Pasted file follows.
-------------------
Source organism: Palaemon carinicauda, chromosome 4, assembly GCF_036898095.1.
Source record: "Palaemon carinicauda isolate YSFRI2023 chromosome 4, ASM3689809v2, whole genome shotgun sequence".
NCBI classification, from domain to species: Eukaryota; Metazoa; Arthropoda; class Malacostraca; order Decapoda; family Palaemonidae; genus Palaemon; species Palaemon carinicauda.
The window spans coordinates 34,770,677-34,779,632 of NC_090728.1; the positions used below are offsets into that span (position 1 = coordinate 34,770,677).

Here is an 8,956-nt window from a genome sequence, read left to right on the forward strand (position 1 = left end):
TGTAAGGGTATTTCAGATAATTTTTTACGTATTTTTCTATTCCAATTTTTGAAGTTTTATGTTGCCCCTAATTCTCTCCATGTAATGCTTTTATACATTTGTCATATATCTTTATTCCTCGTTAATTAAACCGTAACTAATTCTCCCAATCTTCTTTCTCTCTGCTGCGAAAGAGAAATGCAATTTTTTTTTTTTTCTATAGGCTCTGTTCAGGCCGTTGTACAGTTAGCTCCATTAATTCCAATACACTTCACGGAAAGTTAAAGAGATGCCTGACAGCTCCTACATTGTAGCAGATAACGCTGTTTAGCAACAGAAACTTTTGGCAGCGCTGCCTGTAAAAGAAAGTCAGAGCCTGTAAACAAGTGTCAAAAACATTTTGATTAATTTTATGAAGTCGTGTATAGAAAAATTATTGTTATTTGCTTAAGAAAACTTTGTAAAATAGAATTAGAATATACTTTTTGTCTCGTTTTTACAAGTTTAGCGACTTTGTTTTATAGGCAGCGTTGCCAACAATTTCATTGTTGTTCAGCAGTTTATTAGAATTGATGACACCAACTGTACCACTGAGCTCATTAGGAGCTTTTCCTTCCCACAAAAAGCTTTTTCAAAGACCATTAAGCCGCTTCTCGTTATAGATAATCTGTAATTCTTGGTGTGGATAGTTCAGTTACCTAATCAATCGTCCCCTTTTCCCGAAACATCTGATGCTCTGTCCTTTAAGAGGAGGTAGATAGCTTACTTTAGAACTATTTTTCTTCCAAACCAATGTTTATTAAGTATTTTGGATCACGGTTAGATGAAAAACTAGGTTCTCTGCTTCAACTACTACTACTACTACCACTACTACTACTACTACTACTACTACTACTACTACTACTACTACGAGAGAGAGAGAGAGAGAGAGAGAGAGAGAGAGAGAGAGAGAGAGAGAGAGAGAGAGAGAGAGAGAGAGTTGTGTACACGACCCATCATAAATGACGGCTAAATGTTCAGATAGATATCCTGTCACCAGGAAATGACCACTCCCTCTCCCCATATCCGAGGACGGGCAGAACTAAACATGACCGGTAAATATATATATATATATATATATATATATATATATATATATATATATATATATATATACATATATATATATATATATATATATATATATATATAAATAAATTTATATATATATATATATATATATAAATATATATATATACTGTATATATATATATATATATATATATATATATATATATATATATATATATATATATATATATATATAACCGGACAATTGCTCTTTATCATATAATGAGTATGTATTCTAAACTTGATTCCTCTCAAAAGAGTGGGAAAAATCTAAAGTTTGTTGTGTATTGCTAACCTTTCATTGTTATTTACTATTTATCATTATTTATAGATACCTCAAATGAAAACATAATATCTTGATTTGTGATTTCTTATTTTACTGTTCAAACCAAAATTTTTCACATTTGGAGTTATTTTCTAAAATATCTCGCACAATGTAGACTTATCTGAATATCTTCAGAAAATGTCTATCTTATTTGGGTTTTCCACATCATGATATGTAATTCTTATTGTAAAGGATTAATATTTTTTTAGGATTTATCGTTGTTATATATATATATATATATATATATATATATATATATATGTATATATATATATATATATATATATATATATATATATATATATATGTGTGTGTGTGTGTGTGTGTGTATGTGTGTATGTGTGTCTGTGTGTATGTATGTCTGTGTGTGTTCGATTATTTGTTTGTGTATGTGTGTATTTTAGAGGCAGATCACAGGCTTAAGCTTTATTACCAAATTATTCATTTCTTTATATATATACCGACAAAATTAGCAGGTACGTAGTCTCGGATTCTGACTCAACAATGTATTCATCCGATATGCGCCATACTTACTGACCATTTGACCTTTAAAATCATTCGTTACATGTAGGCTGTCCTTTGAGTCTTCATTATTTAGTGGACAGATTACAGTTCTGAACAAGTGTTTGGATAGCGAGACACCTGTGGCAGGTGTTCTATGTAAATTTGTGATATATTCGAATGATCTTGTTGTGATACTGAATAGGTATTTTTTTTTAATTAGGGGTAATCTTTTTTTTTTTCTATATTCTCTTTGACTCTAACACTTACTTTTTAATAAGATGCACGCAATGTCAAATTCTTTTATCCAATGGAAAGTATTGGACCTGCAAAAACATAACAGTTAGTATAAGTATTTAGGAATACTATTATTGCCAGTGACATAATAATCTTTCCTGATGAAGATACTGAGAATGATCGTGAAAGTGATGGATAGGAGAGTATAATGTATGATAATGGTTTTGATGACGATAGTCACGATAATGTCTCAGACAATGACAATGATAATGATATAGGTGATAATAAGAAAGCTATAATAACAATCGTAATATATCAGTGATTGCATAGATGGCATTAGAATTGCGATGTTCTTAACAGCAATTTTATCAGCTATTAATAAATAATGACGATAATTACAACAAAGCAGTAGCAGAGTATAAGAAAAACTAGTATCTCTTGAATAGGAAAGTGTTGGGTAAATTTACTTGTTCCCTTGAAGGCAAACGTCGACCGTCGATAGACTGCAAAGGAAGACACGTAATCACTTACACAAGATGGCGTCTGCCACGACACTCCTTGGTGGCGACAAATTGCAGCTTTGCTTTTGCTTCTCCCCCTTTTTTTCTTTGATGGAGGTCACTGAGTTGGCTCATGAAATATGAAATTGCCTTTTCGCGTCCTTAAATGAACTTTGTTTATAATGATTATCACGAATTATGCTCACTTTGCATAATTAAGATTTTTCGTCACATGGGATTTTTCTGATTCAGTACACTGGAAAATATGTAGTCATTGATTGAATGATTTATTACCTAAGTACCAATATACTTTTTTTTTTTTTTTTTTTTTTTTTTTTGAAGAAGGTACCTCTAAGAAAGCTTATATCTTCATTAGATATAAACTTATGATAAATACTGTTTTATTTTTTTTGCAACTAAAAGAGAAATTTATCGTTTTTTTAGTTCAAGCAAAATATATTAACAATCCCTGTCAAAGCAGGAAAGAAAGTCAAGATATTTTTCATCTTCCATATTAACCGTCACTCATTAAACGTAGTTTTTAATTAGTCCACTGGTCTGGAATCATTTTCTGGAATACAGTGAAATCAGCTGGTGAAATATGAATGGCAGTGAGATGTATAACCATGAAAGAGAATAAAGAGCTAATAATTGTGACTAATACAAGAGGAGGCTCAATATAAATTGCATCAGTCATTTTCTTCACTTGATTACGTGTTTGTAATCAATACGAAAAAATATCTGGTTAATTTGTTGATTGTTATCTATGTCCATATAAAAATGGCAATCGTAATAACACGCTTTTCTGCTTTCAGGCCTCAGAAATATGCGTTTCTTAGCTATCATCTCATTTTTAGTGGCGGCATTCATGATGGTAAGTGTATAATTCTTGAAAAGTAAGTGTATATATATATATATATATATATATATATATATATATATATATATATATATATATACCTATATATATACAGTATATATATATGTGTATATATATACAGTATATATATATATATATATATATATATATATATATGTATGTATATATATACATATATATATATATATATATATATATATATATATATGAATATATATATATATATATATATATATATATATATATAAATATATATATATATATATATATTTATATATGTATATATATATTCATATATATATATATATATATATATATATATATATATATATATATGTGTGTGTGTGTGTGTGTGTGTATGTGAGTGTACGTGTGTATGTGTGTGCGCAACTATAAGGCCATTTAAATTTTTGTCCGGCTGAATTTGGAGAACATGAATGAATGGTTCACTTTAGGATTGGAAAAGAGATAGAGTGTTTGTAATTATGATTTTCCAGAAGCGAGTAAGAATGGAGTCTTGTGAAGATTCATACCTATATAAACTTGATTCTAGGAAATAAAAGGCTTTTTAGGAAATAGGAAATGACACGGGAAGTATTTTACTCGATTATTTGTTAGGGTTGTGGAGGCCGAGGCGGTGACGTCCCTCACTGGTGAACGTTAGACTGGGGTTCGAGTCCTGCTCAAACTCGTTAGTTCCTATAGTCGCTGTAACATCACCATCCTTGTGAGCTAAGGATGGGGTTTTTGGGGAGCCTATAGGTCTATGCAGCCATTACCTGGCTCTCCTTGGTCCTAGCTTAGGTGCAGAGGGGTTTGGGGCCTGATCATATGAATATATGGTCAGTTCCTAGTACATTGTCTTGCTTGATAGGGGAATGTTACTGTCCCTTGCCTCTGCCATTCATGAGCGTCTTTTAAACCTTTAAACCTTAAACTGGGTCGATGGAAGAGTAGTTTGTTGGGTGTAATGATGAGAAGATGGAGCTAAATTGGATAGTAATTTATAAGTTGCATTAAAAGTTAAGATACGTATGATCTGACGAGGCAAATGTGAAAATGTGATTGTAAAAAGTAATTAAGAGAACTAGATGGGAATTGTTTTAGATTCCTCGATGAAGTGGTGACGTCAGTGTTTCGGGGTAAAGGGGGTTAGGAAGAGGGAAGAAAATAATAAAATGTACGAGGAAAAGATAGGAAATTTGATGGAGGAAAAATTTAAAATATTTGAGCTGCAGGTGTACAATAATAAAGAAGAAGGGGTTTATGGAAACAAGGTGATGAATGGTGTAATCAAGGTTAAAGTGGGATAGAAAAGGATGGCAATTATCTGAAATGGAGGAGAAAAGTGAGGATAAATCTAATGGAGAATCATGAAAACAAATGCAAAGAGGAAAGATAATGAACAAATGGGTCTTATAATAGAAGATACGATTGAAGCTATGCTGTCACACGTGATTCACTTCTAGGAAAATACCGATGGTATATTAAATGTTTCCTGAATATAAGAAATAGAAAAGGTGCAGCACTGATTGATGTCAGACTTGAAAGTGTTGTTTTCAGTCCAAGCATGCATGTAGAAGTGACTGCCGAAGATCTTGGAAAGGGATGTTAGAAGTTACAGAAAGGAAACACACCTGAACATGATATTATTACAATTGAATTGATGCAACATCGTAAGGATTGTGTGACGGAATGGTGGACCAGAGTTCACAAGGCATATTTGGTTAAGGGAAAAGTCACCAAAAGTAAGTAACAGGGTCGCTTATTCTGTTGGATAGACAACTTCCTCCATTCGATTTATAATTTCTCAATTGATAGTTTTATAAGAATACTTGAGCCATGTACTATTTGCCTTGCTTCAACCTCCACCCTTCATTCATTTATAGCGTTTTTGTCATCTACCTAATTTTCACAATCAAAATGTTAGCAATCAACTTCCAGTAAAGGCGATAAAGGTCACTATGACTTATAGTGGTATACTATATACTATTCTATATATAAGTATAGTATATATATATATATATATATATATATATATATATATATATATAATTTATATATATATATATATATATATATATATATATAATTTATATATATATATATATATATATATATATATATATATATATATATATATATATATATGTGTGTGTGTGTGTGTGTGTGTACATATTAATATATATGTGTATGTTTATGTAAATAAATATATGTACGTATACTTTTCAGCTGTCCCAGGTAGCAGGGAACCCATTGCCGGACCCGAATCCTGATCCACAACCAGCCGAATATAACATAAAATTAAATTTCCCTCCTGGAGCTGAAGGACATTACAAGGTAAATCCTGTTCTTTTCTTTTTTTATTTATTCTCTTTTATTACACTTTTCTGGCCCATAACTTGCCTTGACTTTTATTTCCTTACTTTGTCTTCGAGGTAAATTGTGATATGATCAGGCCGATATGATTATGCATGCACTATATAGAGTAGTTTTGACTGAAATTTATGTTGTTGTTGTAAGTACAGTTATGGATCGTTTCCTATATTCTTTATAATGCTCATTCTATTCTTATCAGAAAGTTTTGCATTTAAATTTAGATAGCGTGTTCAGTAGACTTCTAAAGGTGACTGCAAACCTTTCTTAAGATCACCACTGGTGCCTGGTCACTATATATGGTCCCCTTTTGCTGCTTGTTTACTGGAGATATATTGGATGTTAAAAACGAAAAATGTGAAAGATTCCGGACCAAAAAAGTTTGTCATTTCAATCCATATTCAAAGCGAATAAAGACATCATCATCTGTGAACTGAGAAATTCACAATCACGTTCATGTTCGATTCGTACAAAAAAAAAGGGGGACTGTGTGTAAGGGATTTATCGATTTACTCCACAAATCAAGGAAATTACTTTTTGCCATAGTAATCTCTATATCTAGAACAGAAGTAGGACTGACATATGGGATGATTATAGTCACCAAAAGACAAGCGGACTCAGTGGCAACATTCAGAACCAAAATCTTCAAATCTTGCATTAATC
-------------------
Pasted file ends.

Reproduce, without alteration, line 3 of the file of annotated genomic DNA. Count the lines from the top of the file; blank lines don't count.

NCBI classification, from domain to species: Eukaryota; Metazoa; Arthropoda; class Malacostraca; order Decapoda; family Palaemonidae; genus Palaemon; species Palaemon carinicauda.